A wild quest for buried treasure

Knopf, 368 pages, $28

One of the more memorable TV shows of my childhood was The Millionaire. In each episode, a fictional character received a million bucks, tax free, out of the blue. The drama, which ran from 1955 to 1960, centered on what the lucky stiff did with that windfall and how it changed his or her life. The donor, John Beresford Tipton — the best name for a plutocrat since Scrooge McDuck — withheld his identity from the recipient; the gift was supposed to be an anonymous rain of wealth, not an ego trip for the philanthropist.

Forrest Fenn, the real-life donor at the heart of Chasing the Thrill, Daniel Barbarisi’s rousing account of a 21st-century treasure hunt, was no John Beresford Tipton. Fenn very much wanted to be known, even idolized, as the burier of a chest containing gold coins, jewelry, and other baubles with an estimated worth of at least $1 million. So vainglorious was Fenn that he sometimes showed up at Fennboree, the annual gathering held by seekers of his loot.

The fun — if that’s the right word for a contest that came to obsess many of its players — started in 2010, when Fenn, who had made his fortune as an art dealer in Santa Fe, was 80 years old. That year he published a memoir, The Thrill of the Chase, in which he mentioned having buried the chest “in the mountains north of Santa Fe”; later he expanded the searchable territory to include Colorado, Wyoming, and Montana while excluding “the parts of the Rocky Mountains that trickle into Canada, Idaho, and Utah.” (Lovers of the Canadian Rockies will surely take exception to Barbarisi’s reduction of that vast and breathtakingly beautiful range to a “trickle.”) Fenn strewed more clues in a poem he wrote, which featured stanzas like this:

“Begin it where warm waters halt

And take it in the canyon down,

Not far, but too far to walk.

Put in below the home of Brown.”

English literary critic William Empson gave the title Seven Levels of Ambiguity to his classic analysis of how poems differ from, say, toaster-oven instruction manuals. Fenn’s doggerel had seven times seven levels of ambiguity, enough to keep an estimated 100,000 fortune hunters poring over it for a decade. Unfortunately, some of them strayed into national parks, which, Barbarisi notes, “were suddenly overwhelmed, forced to create special announcements, rules, and cautions specifically for the brazen Fenn hunters as they tramped through protected wildlife zones and even dug up outhouses in search of Fenn’s ‘home of Brown.’ ”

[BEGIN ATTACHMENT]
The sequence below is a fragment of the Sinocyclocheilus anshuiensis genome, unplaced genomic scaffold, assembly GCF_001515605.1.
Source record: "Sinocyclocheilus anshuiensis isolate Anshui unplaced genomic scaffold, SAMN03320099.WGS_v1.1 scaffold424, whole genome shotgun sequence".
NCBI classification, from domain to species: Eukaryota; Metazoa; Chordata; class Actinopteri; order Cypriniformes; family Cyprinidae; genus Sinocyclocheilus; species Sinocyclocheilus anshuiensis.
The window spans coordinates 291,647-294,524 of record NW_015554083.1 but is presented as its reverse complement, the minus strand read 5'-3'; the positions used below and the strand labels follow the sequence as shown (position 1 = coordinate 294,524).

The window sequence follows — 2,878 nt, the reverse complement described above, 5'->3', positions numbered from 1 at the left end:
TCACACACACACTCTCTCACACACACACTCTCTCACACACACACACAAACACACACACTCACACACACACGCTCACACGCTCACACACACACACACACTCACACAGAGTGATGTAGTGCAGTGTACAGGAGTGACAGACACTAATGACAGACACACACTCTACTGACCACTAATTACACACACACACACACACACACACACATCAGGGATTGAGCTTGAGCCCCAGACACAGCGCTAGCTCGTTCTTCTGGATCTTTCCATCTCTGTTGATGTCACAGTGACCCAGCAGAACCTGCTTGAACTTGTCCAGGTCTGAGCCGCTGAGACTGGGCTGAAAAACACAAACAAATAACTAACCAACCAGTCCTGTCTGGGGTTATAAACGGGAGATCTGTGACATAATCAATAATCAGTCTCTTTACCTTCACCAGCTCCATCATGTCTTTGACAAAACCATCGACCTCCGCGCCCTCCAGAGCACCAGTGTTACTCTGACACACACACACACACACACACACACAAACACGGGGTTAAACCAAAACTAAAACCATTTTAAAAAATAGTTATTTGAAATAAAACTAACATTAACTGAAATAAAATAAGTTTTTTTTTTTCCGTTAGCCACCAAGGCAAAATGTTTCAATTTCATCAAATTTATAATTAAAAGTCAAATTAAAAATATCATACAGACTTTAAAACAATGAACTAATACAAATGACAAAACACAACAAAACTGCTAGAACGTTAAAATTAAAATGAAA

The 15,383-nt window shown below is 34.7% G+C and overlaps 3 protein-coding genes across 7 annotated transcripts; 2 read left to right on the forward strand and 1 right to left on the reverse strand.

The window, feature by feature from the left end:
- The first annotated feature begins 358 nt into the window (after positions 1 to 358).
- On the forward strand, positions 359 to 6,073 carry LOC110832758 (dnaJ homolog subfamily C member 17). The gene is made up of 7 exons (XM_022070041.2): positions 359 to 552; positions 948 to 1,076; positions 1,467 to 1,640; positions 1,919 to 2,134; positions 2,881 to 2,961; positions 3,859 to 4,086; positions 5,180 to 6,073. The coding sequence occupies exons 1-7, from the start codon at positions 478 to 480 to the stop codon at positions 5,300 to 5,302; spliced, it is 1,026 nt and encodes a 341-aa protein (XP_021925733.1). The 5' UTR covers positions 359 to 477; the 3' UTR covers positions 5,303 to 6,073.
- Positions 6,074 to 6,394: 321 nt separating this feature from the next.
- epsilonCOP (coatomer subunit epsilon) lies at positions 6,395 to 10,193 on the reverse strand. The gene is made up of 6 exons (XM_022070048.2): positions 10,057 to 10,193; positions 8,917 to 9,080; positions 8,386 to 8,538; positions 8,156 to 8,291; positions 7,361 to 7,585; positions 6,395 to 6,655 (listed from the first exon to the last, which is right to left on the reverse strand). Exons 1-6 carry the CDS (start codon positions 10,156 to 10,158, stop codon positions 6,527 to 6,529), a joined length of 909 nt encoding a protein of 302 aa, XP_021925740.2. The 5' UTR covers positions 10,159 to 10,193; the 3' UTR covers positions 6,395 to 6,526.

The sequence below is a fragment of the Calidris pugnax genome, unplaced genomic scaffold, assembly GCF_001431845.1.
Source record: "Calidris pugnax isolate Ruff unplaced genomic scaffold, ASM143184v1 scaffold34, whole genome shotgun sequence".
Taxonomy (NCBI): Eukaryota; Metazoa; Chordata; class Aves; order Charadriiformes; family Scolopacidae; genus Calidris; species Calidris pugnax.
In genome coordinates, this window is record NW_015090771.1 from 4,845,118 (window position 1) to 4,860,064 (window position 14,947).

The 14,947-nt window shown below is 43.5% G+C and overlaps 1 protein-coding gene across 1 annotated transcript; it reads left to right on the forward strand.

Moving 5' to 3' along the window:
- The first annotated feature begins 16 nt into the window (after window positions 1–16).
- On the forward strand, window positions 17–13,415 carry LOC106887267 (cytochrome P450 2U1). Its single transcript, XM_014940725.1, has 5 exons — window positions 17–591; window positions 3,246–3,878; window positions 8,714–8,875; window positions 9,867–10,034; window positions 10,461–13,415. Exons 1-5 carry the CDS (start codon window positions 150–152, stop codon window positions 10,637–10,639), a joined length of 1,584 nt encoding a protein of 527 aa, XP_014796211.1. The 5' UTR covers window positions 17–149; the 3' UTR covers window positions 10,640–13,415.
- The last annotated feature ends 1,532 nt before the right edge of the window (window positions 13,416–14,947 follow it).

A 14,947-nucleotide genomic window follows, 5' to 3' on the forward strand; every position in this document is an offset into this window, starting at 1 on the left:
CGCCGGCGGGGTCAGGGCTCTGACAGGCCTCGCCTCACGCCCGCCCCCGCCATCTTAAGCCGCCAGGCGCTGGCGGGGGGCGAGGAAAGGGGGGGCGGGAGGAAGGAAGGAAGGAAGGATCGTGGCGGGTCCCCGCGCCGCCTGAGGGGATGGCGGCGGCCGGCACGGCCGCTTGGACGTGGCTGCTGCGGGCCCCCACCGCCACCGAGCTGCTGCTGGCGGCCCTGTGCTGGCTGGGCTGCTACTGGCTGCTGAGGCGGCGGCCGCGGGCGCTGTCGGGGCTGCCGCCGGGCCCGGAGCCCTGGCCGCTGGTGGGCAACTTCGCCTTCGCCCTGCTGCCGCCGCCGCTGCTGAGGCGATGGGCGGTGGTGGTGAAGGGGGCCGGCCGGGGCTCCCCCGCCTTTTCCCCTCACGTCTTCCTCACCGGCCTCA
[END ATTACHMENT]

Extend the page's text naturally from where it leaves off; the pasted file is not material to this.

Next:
Fenn glossed his poem so as to deflect people away from sensitive landscapes, but searchers got into trouble anyway, notably by following clues to spots where they faced a choice between fording a river in spate or backtracking for miles. Four Fennboys lost their lives, and the man himself admitted to Barbarisi, “Knowing everything I know now, I wouldn’t do it again.”

Barbarisi conducted much of his research accompanied by Beep, the handle of a chap who had mentored Barbarisi after the latter quit his reporting job at The Wall Street Journal in 2015. Although Beep had made a fortune playing those games “despite knowing virtually nothing about sports,” he proves to be an erratic treasure hunter, apt to follow up a brilliant reading of one line from Fenn’s poem with a tortuously forced reading of the next. More than once, Barbarisi must find a diplomatic way to let Beep know how daffy his latest take on a Fennian ambiguity appears to an outsider.

Barbarisi writes with gusto and portrays the eccentrics he encounters with a candor that never quite slips into mockery; he sums up Beep as “a Renaissance man of the frivolous.” He can also make a landscape come alive. I’ve read many descriptions of Yellowstone geysers, but none more striking than his evocation of how runoff from the Artemisia Geyser affects the immediate surroundings. “The ground itself was a chalk white, the liquid shimmering on it like mercury. Up close, the water running over the ground gave it a look like a shucked oyster, quivering before you slip it down your throat.”

Barbarisi, now a senior editor at The Athletic magazine, occasionally gets too caught up in his subject. His chapter on searching for a very different kind of treasure — what lies in old galleons at the bottom of the ocean — runs on too long and probably should have been cut entirely.

However, he is more judicious in covering the conspiracy theories hatched by disappointed seekers during the hunt and afterward, but let’s draw a veil over how the contest ended. You can find out online, of course, but Barbarisi tells the story so well that you should resist any form of peeking ahead and leave the matter in his capable hands.

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